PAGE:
Marek Holeček, 46, and Radoslav Groh, 32, two Czech alpinists, are pinned down in their tent at 6,900 meters on Baruntse, a 7,162-meter (23,497 feet) summit in Nepal. Two days ago the partners reached the summit via a new route on the mountain’s steep and complex Northwest Face. It took them six days and five bivouacs to establish the new route.
On May 25, the day they summitted, Holeček posted to Instagram:
Hell on the top. Today, around four o’clock, Ráda [Radoslav Groh] and I climbed a new road through the NW wall and a few minutes later we crossed the top of [Baruntse]. We didn’t even take pictures, no expressions of joy, and we immediately continued until the hellish weather allowed us to descend. We are in the seven thousand, where we built the sixth bivouac. We pray that tomorrow at least for a while it will be visible and we can descend. We are very tired!”
That the team was posting to social media from the top may have had some thinking that it was just a minor setback; that they would be back down at safer elevations soon enough. But a follow-up post the day after—yesterday, May 26—confirmed the gravity of their predicament. Holeček wrote:
White darkness. We are imprisoned here by the weather. Another bivouac on the ridge of Baruntse at 6900 m. It is snowing, it is blowing and there is white darkness all around. We would need 3 hours of good visibility and we would be safe down. We will try to descend at night. It should snow until Saturday. I will send current messages as long as the battery works.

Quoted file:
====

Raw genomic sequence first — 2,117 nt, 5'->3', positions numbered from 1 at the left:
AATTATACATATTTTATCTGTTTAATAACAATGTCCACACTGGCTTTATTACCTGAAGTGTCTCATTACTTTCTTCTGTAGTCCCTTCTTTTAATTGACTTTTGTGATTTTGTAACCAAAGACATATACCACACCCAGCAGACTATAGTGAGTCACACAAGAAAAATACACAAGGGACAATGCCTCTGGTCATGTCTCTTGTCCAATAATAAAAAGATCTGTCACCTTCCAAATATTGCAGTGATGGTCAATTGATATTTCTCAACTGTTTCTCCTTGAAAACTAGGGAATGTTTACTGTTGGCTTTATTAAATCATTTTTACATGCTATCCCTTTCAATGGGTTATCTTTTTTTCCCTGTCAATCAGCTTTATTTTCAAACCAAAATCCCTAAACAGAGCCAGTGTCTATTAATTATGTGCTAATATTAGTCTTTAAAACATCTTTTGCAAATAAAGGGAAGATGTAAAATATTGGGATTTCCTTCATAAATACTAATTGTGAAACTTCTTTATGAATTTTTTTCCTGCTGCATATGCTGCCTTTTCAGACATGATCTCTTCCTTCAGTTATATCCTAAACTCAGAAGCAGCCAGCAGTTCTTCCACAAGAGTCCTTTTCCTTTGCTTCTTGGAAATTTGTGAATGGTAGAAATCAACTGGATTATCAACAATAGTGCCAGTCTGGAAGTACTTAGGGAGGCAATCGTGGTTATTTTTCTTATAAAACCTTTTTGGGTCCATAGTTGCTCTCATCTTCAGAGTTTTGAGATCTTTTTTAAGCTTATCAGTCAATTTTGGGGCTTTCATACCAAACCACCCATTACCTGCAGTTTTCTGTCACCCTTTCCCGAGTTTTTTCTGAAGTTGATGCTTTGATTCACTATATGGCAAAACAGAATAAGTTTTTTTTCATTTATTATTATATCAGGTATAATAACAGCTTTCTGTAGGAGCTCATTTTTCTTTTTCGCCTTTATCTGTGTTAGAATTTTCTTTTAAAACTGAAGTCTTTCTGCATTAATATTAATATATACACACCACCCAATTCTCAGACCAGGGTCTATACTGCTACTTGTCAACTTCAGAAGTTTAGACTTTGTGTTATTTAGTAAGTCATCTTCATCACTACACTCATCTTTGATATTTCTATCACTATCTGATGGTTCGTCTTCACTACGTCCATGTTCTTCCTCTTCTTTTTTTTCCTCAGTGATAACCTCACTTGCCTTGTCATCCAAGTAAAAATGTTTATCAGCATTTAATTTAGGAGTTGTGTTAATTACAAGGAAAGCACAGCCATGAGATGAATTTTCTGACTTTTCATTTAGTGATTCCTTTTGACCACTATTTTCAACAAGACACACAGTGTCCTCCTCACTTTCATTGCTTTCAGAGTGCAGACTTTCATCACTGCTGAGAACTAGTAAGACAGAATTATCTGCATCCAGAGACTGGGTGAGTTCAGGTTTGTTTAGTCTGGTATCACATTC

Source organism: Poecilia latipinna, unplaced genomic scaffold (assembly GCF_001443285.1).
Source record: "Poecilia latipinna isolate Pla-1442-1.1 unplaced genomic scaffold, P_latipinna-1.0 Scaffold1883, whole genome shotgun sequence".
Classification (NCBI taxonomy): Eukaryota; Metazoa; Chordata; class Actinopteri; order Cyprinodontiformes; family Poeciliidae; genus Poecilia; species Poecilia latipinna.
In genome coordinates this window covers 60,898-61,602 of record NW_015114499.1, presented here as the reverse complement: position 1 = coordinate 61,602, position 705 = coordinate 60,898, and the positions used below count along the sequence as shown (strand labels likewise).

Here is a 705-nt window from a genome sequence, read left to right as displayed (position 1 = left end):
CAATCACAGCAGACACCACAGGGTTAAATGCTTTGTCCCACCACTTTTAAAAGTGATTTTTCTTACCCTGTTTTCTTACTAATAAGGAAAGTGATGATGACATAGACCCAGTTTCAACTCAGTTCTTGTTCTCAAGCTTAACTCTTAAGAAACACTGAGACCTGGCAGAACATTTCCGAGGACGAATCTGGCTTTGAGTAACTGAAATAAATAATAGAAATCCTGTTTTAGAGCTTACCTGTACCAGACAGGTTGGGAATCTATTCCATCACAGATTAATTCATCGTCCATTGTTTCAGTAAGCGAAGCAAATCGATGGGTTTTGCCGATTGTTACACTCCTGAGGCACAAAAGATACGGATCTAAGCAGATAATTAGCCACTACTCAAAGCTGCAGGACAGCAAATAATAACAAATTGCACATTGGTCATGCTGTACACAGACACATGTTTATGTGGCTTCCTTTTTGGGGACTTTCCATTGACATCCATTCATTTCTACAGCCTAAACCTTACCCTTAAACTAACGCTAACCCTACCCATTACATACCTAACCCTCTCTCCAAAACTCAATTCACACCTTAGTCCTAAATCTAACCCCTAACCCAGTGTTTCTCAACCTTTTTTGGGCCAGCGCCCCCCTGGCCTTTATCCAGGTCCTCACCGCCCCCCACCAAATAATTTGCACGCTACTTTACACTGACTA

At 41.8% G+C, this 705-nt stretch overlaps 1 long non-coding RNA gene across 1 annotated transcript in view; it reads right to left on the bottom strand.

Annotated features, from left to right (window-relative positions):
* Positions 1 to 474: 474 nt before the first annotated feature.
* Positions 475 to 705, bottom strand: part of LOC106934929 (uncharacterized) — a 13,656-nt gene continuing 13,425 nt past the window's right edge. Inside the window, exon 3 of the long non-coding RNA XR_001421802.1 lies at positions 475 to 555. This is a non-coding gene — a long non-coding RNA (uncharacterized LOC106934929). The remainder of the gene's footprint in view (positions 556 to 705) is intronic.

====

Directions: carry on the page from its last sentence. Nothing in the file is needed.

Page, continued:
Having been on the mountain now for seven nights, their supplies are sure to be dwindling.
While Groh and Holeček wait out the winds and snow, they are in contact with their small support crew: Pavel Hodek, who helped them acclimatize and is managing their base camp, and Tomáš Galas Galásek, a photographer. (Those two are posting to social media for the pair, relaying satellite messages).
Holeček has distinguished himself as one of the foremost first alpinists of his generation. He and his teammates have twice won the Piolet d’Or for their ascents: in 2018, for Satisfaction (M7, WI5 +), his first ascent on Gasherbrum I (8,080 meters), Pakistan, with Zdeněk Hák, climbed in 2017; and in 2020, for the first ascent of the Northwest Face of Chamlang (7,321 meters), Nepal, also with Hák, via a line they dubbed UFO Line, completed in 2020.
More to come as the story develops.